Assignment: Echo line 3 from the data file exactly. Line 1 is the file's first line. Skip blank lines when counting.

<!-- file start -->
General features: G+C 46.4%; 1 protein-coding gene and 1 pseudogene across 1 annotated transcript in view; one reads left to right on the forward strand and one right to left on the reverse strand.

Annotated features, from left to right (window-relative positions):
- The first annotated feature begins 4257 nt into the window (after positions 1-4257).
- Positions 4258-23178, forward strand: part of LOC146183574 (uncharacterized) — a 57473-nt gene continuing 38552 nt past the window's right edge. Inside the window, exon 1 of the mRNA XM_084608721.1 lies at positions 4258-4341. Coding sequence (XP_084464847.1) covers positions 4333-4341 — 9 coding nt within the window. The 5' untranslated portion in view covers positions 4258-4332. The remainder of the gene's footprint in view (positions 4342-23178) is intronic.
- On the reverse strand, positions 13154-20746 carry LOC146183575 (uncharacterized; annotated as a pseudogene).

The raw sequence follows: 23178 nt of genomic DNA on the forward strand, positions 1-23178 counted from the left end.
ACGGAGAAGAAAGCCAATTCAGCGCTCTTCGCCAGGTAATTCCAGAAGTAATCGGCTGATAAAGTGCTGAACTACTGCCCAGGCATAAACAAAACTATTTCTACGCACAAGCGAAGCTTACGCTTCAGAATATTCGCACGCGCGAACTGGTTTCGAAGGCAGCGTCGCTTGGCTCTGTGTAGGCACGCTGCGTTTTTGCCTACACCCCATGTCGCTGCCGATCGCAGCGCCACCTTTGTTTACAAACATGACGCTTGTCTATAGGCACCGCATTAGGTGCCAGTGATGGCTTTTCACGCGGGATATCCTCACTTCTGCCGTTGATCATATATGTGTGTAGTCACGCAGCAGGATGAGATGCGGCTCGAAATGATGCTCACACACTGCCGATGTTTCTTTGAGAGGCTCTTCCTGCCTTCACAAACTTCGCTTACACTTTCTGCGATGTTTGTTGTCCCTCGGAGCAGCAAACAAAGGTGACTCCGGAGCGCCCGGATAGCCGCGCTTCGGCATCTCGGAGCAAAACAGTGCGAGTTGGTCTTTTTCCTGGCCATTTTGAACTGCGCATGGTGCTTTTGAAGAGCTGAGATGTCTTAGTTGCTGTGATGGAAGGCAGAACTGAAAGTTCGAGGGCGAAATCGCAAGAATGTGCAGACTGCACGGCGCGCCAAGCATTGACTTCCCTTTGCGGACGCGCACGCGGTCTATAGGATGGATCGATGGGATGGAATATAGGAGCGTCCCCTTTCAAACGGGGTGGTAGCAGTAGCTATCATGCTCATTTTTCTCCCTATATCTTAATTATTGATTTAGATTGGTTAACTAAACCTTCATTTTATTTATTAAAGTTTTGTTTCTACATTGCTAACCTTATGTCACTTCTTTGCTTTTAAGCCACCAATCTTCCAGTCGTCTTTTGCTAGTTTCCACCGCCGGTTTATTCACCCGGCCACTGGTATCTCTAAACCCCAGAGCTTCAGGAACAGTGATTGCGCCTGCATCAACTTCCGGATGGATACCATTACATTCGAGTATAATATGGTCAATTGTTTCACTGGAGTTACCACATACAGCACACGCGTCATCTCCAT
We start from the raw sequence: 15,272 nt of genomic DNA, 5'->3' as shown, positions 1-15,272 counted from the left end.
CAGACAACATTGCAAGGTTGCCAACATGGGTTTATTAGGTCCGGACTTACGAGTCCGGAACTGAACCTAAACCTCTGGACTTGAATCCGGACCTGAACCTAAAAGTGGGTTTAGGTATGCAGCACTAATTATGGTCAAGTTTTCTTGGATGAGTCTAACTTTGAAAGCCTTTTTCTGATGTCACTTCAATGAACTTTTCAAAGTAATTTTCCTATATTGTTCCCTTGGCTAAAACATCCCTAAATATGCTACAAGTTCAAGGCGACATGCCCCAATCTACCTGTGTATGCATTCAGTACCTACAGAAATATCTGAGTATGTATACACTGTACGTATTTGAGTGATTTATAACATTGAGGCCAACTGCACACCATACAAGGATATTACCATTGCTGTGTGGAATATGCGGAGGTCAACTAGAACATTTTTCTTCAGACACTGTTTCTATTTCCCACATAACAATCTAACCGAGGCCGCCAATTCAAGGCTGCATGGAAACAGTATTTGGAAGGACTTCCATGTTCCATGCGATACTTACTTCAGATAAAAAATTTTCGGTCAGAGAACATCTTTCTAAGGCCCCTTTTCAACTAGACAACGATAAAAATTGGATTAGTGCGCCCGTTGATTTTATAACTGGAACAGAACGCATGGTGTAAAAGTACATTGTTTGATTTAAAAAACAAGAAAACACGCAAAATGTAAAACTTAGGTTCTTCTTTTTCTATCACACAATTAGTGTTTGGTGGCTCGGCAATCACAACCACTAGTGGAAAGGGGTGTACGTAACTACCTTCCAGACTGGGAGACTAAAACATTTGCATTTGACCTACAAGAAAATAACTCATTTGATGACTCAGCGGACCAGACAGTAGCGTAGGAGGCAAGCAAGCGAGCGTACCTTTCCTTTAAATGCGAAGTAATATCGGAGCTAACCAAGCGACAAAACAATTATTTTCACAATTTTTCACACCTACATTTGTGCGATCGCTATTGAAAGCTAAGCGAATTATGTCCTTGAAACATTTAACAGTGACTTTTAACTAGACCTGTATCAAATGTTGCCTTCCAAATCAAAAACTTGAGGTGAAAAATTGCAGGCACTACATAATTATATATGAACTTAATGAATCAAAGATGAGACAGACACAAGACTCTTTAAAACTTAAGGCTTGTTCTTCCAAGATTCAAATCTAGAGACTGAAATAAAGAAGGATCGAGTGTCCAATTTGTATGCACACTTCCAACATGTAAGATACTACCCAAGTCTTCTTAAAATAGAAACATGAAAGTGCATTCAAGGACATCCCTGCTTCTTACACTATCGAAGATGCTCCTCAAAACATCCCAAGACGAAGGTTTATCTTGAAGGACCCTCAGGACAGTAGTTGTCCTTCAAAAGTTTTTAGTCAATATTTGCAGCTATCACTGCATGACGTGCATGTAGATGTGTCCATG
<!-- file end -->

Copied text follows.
- The first annotated feature begins 4257 nt into the window (after positions 1-4257).